Handling adversity what Chris Klug is all about

PARK CITY, Utah -- Polio, scarlet fever and double pneumonia hadn't stopped Wilma Rudolph. No ankle sprain stood a chance. So when Rudolph tweaked her
ankle tripping over a water main the day before her first race at the 1960
Summer Games, she taped up, bore down and sprinted to three Olympic golds.

Forty-two years later, Chris Klug knew exactly how Wilma Rudolph felt.

After surviving knee surgery, near-fatal liver disease and then a successful liver transplant, Klug now faced the final run of the bronze-medal round of the snowboard parallel giant slalom with a
broken ankle strap on his boot.

A busted strap meant Klug couldn't exert any pressure on his board. He'd have no power to steer, to edge -- or to win.

With only three minutes to go before the race, Klug's rival for the bronze,
Nicolas Huet of France, waited patiently for Chris to jerry-rig the spinning
rivets of his boots closed with wire and duct tape.

"I don't want to win
this thing by you defaulting," Huet told his friend, his coaches nodding in
agreement. Klug thanked them, but he was so sketched out, he nearly forgot a
key piece of gear when he scurried up to the starting gate.

"Arggh!" Klug shouted. "Gloves! I need gloves!"

Meanwhile, Klug's family and 100 of their Colorado friends from Aspen
and Steamboat huddled together. Sunshine burned through their sunglasses as
they squinted at the specks of people readying the course for the final run.
They grabbed onto each other, their desperate optimism manifested in a sea
of huge blue foam No. 1 fingers pointing toward the top of the course.

"Open up that can of whupass!" shrieked Dr. Carlin Colker, one of the men
responsible for Klug's recovery program. "Open up that can! You got plenty
left! Huet's tiring out!"

Klug certainly wasn't tiring out. Nineteen months ago, he hadn't even wasted a week in
the hospital while surgeons cut him open, sewed him back up and sent him
home after only four days with a new liver in his gut. His veins had held a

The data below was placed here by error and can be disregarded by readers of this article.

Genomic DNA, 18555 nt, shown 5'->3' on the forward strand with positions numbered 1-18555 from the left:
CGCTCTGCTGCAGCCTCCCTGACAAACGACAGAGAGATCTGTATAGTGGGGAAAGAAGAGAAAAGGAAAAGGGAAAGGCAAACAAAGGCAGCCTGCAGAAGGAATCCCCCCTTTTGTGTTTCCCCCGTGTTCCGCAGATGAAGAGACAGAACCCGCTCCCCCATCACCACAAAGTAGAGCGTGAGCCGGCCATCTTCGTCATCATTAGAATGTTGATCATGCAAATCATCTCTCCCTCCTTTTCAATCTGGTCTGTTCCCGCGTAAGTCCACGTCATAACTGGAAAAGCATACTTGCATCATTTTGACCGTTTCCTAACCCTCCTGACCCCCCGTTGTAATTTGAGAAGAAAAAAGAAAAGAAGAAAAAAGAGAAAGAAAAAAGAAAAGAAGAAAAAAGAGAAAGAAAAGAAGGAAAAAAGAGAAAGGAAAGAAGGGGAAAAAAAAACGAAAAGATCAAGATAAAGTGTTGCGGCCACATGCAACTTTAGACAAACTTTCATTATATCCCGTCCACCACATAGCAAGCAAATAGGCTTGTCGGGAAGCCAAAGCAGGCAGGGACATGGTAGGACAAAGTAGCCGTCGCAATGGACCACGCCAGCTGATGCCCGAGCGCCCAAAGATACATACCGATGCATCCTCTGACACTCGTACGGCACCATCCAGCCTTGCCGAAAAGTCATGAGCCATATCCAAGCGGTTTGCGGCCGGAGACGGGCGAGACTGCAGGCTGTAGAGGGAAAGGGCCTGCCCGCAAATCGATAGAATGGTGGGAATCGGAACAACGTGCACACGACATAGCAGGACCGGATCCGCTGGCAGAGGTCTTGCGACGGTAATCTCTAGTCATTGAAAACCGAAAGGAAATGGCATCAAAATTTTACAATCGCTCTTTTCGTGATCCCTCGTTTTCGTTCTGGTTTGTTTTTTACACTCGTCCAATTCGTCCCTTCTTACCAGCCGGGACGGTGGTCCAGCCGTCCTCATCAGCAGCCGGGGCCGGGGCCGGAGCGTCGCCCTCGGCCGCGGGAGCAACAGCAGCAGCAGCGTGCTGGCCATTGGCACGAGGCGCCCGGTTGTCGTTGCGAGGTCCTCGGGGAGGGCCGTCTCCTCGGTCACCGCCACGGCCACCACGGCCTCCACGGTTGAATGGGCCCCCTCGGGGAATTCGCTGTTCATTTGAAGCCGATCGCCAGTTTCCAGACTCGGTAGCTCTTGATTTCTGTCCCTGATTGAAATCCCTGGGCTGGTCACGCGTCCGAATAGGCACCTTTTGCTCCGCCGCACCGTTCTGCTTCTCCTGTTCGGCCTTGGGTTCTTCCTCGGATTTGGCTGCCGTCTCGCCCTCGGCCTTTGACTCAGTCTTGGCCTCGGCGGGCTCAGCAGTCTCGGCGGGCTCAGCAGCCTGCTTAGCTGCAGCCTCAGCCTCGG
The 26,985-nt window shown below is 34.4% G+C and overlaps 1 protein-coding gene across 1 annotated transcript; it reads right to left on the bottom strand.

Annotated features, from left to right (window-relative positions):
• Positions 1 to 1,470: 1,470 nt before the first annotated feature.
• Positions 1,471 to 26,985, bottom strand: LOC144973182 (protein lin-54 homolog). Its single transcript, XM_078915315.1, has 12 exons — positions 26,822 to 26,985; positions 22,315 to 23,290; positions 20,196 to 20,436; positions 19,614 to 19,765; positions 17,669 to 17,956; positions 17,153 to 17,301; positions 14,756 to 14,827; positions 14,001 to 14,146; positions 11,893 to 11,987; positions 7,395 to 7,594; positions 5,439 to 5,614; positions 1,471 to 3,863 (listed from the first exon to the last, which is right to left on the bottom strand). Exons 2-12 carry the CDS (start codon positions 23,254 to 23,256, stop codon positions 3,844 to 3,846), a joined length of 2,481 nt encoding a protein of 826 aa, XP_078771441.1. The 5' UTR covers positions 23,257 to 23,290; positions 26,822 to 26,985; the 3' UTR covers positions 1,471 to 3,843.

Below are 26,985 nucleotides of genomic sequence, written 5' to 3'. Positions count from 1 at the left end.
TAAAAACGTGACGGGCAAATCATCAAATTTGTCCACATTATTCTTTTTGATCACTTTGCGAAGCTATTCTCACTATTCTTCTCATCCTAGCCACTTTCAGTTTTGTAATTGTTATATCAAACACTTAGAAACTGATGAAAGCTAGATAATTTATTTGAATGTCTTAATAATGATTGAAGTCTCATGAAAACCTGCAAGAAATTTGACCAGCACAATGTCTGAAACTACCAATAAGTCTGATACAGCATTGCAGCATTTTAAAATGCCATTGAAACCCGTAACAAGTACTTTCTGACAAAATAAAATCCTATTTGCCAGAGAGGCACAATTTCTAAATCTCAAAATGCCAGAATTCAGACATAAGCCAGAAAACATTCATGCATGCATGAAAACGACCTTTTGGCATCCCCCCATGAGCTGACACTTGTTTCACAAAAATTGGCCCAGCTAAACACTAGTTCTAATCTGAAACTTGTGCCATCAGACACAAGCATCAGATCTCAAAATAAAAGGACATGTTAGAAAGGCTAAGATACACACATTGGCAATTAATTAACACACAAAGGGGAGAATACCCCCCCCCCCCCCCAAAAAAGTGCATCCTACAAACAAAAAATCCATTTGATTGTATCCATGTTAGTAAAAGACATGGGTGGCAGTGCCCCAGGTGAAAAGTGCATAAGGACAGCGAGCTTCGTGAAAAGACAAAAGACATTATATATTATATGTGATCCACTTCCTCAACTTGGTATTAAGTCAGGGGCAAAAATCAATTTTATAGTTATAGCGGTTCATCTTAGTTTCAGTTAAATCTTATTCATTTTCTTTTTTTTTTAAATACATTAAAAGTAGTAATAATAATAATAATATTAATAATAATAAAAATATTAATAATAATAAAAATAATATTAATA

river of toxins during the months leading up to the transplant as a
rare liver disease called primary sclerosing cholangitis had almost totally
choked off his bile ducts. The body of this former quarterback was drained. Yet he
visited the gym religiously, peering at the weight machines through yellowed

But with that new, perfectly healthy organ, Klug felt reborn. And less than
two months later, in October 2000, he packed a snowboard and headed to Mount Hood in Oregon to hit the slopes.

So now, the day after National Organ Donor Day, it was no wonder that every
time Klug looked done -- trailing by .75 of a second with one run left, nearly
missing a gate after leaning too far over on the steep pitch at the top -- he
somehow managed to hang on. Through the Sweet 16, through the Elite Eight, and
into the bronze-medal race.

But concern over the broken ankle strap spread through the Klug contingent, even though he led the Frenchman by .15 of a second.

"Missy, we need advice here," said Warren Klug, Chris' overwhelmed father. Missy
April, Chris' girlfriend of eight years, could only blink at him.

"We'll be fine," said older bro Jim. "This is good. This just makes it that
much more interesting."

Jim leaned forward against the railing, his head bowed in a quick prayer.
Then he looked up, quieted by the tangle of nerves and adrenaline coursing
through his body. "You can do this, Chrisser," he urged, pounding one fist
on top of the other. "Podium! Podium!"

Suddenly, Warren looked down at the railing beneath him.

"What are we doing
with this flag here?" he asked, gesturing to the white and red Swiss flag draped over
the fence. "Where's the American flag?"

"Get the American flag!" someone ordered. Soon, Dad was handed an Old Glory
attached to a ski pole instead of a flag pole. Jim drove it firmly into the
snow, and they held the banner against the railing as Chris' name echoed
over the PA.

"You know what time it is!" yelled Dr. Colker. "It's Klug time!"

"KLUUUUUUUGGGG!" the mob around him responded, lowing like an agitated herd.

The timing beeps sounded over the tense throng. "Are you ready?" Jim yelled
to Missy, shaking her by the shoulders.

Then Chris tipped forward out of the gate, serpentining quickly through the
opening stretch of the blue course, as Huet twisted and turned alongside him
on through the maze of red flags. Fifteen-hundredths of a second was barely a blink of a
lead. But they were neck-and-neck coming into the middle section. A smile
crept onto Klug's face. When he hit the flats -- his favorite part of the
course -- he knew he had won the bronze.

As Klug crossed the finish, his family nearly bent the metal fence in half,
the joy uncontainable. Jim and Missy leaned far over the metal railing,
shrieking their throats out. Dad bearhugged Missy and Mom, while his sister
Hillary clasped onto her friends, tears stuck to her cheeks.

Chris twirled around to point emphatically back at the amorphous mass of
bobbing fingers pointing back at him, as everyone whistled and hooted.
"Chris! Chris! Chris!" they chanted.

Klug wasn't supposed to medal, not up against the battery of decorated
Europeans (this time, Philipp Schoch of Switzerland and Sweden's Richard
Richardsson took the gold and silver).

"You're the best," said dad to son, hermetically sealed in a hug. "You're
No. 1. You're the Comeback Kid!"

Battered knees, ravaged liver and a strained ankle strap hadn't stopped him.
Klug had duct-taped up, bore down and won.

Anne Marie Cruz writes for ESPN The Magazine.